Watch: Paternal Postpartum Depression in Gay Dads

WatcIt is estimated that somewhere between 10% and 25% of new dads experience Paternal Postpartum Depression (PPD) during their child's first year.

What is Paternal Postpartum Depression (PPD)? How can you recognize it? And, most importantly, what can be done about it?

James Guay, our resident gay-positive LMFT, explains what it is, how to recognize it and, most importantly, treatment options. For more information, check out Postpartumdads.org and Postpartummen.com

Watch more videos in James Guay's Living More Fully series here.

Full transcript below:

"Paternal postpartum depression not only affects straight dads, but it also affects gay, bisexual and pansexual dads, too. It’s very, very common, regardless of gender, sexual orientation, age, race, ability; it’s much more common than people imagine.

There are some estimates of anywhere between 10% and 25% of new dads become depressed within the first year of becoming a father.

So what are the symptoms of postpartum depression or anxiety? It’s also called peripartum or postnatal depression.

Especially for guys, there can be an increased amount of anger, irritability or outbursts, those kinds of things. Because often men are socialized to think that being depressed is being weak, and it’s not – it’s just part of the human experience.

There can be other symptoms like:


  • Lack of interest in your baby or child; losing or gaining weight, and this is a significant amount of weight like 5% of your body weight within a month.
  • There can be things like sleeping too much or too little, beyond what’s expected in becoming a parent.
  • Crying or sadness, a feeling of guilt, shame or hopelessness.
  • There can be symptoms of loss of interest, joy and pleasure in activities that used to bring you joy and pleasure.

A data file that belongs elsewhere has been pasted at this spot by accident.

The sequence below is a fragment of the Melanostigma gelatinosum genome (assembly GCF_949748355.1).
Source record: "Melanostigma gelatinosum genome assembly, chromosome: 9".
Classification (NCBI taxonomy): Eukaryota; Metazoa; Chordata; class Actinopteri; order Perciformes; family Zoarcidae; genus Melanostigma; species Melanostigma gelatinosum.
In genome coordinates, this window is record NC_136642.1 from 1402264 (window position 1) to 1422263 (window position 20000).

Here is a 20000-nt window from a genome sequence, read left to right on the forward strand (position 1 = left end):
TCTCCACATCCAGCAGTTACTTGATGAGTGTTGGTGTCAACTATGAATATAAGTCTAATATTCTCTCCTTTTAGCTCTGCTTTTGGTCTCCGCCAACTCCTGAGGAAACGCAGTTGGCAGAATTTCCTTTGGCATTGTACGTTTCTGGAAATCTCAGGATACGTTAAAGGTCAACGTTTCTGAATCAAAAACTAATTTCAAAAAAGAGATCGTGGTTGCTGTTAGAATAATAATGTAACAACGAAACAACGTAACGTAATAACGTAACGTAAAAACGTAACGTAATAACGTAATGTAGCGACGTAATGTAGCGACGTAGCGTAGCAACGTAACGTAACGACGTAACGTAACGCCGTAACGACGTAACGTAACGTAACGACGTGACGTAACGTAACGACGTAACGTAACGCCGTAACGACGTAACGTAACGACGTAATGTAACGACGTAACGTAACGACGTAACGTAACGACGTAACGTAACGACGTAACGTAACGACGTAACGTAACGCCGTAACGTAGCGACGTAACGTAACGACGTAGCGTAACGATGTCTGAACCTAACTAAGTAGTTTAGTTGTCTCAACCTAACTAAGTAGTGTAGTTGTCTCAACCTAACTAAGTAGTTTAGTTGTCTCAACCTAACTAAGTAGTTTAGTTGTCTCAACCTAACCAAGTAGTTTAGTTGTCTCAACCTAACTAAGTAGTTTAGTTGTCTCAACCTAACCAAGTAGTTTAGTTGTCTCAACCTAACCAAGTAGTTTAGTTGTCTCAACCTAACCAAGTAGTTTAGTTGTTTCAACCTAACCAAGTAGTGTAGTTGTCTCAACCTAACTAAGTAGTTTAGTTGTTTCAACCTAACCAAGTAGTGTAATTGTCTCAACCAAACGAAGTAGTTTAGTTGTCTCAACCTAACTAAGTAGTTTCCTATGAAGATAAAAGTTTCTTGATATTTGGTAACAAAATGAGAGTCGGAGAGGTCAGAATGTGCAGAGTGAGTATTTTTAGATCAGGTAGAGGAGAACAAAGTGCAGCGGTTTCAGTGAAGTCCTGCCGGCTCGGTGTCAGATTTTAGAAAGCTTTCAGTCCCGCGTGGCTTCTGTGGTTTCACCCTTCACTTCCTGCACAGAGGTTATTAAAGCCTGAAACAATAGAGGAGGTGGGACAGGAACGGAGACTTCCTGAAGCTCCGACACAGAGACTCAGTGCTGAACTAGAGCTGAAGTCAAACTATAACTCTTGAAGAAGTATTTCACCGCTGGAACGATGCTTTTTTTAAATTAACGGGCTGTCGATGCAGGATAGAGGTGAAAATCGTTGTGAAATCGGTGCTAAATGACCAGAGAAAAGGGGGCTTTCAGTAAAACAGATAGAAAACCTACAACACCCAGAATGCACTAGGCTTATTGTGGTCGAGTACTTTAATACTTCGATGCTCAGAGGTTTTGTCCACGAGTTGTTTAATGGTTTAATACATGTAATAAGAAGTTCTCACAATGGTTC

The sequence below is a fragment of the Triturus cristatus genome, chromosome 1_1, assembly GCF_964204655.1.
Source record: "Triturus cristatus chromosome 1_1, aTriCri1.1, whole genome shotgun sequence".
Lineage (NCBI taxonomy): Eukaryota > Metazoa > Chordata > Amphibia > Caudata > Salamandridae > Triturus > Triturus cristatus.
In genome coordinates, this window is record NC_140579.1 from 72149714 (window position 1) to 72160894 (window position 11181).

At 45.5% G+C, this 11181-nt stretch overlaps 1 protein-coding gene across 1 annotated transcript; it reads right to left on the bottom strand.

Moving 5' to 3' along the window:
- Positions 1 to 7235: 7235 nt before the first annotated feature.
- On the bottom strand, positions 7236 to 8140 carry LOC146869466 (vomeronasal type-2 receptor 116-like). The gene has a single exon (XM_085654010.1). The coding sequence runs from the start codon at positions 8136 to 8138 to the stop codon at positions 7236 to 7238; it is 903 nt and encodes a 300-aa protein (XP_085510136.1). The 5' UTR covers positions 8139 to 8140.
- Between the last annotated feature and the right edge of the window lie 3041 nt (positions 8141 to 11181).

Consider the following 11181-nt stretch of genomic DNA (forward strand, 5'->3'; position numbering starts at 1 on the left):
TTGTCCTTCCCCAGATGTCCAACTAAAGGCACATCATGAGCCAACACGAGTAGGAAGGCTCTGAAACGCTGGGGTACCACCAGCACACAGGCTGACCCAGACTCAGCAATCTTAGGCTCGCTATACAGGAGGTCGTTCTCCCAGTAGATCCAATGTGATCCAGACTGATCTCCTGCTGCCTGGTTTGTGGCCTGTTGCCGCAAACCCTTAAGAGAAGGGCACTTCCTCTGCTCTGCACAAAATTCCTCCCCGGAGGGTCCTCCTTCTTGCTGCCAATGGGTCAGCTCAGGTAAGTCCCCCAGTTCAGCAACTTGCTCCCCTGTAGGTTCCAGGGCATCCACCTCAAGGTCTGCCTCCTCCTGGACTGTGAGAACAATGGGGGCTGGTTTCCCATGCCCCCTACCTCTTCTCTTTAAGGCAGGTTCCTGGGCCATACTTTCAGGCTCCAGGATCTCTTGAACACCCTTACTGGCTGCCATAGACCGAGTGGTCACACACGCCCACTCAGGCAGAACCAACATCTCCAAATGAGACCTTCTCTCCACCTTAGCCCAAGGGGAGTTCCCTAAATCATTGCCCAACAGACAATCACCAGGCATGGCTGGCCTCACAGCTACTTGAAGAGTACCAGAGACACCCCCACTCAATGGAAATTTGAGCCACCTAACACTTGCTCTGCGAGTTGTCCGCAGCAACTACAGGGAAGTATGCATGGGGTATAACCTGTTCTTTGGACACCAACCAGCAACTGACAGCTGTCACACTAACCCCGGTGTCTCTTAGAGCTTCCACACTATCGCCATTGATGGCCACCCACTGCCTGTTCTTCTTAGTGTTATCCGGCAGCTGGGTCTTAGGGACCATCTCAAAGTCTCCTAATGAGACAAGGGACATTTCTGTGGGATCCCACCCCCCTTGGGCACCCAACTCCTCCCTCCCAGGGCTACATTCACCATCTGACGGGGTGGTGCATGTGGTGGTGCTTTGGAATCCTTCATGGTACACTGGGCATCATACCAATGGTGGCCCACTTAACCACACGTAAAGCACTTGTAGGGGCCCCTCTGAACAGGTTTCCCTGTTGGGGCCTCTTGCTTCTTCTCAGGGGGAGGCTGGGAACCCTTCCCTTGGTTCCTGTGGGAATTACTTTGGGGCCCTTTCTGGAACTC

• It can be fatigue or loss of energy, difficulty concentrating.
  • Even possible thoughts of harming yourself or your child.
  • There can be isolating from family and friends.
  • There can be restlessness and an inability to slow down.
  • There can be a whole set of behaviors to try and cope with all of these feelings and anxieties, like substance-use, impulsivity, risk-taking, or staying away from the home.

    You might be saying to yourself that these seem like normal characteristics of being a parent, right? But what distinguishes this from major depression is more intense, happens over a longer period of time and there are more of these symptoms that happen all at once.

    What’s important to recognize here is that you’re not alone and this is treatable. Things that often at times predict that someone is going to have postpartum depression or makes it more likely, is:

  • A consistent lack of sleep
  • Sometimes there are hormones changes: there is some research that men have decreased testosterone, increased progesterone and other kind of hormones that affect our mood.
  • There’s also, if there is any sort of work or financial stress, relationship conflict.
  • If there is personal or family history of depression, that can make it more likely.
  • For gay dads, if there is an unresolved, internalized homophobia, most of us come from family, or religion, or society that devalues us simply for being gay. And even if we’ve been out for years, and even if intellectually we understand your value, this material can come up for new fathers, where we can feel "less than" or "not as good of a parent." We might want to be super dad, and we might burn out, fizzle out from those kind of stresses, that we put on ourselves or have been put on ourselves.

    So it’s important to be mindful, be curious, don’t judge these kind of thoughts and feelings, that just makes it worse. But to really provide some care and compassion for ourselves in the midst of that, that’s really the antidote.

    What else can you do to treat depression and anxiety?

  • It’s really important to reach out to trusted friends and family, including getting the support from other gay dads, like through GaysWithKids.com: great articles, and videos, and forums, so that you feel as though you’re not alone.
  • There are other websites like Postpartumdads.org and Postpartummen.com.
  • You can also reach out to a professional. If you have intense feelings or just want to feeling better, finding an LGBTQ affirmative psychotherapist who gets what’s going on here can help you resolve those feelings much, much, much more quickly.
  • I say this a lot, but good exercise, good nutrition, adequate sleep, getting these things consistently enough is also really important to be operating at your best."

     

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